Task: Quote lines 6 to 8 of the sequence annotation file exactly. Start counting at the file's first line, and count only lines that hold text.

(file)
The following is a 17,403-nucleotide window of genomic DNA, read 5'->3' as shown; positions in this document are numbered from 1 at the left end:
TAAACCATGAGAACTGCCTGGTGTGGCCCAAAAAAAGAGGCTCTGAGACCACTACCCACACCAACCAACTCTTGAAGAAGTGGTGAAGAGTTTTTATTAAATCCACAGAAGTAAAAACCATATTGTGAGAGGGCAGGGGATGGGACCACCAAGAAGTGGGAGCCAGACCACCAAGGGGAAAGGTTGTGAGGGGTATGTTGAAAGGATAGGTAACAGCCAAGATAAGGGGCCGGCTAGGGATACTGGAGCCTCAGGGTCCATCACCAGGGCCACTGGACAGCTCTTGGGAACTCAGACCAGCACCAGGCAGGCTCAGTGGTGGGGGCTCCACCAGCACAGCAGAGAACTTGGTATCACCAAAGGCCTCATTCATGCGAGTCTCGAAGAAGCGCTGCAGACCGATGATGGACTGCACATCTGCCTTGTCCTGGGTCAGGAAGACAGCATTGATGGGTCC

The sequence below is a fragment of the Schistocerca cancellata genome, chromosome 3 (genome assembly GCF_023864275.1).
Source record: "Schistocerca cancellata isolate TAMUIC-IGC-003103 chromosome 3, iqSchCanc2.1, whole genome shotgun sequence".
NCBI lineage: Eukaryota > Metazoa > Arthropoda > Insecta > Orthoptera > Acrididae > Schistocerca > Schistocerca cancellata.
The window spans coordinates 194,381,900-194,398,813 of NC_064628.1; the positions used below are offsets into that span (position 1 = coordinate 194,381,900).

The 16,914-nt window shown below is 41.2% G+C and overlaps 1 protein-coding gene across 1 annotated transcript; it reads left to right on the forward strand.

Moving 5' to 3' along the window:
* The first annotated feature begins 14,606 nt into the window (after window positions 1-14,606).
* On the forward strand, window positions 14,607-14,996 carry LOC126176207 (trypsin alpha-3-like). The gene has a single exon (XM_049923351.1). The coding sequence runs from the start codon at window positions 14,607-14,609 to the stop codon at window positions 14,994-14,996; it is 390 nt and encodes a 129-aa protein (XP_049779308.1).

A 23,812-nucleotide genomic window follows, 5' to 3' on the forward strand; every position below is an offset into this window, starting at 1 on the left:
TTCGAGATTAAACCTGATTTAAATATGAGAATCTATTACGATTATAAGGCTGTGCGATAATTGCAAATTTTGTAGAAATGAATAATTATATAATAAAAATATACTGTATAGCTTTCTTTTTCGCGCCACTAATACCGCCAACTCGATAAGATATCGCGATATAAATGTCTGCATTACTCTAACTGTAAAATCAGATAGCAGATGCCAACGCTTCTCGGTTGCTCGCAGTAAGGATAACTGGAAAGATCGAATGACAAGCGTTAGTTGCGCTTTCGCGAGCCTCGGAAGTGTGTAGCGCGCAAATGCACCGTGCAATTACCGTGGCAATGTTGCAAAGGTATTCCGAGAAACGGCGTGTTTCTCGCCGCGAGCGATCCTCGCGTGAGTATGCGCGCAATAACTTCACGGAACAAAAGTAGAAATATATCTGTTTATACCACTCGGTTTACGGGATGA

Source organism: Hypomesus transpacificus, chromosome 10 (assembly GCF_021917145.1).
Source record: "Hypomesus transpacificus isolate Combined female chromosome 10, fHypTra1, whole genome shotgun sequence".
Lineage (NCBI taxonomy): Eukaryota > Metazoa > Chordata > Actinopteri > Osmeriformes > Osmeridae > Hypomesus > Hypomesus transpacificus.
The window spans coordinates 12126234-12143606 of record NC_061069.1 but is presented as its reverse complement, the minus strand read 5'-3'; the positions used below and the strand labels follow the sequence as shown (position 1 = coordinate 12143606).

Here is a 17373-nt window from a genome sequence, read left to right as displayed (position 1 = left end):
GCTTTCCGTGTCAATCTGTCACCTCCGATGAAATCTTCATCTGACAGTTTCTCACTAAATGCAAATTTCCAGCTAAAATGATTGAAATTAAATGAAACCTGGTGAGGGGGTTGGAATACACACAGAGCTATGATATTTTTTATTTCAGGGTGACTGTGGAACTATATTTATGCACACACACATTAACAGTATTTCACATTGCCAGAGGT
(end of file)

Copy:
The window spans coordinates 194,381,900-194,398,813 of NC_064628.1; the positions used below are offsets into that span (position 1 = coordinate 194,381,900).

The 16,914-nt window shown below is 41.2% G+C and overlaps 1 protein-coding gene across 1 annotated transcript; it reads left to right on the forward strand.

Moving 5' to 3' along the window: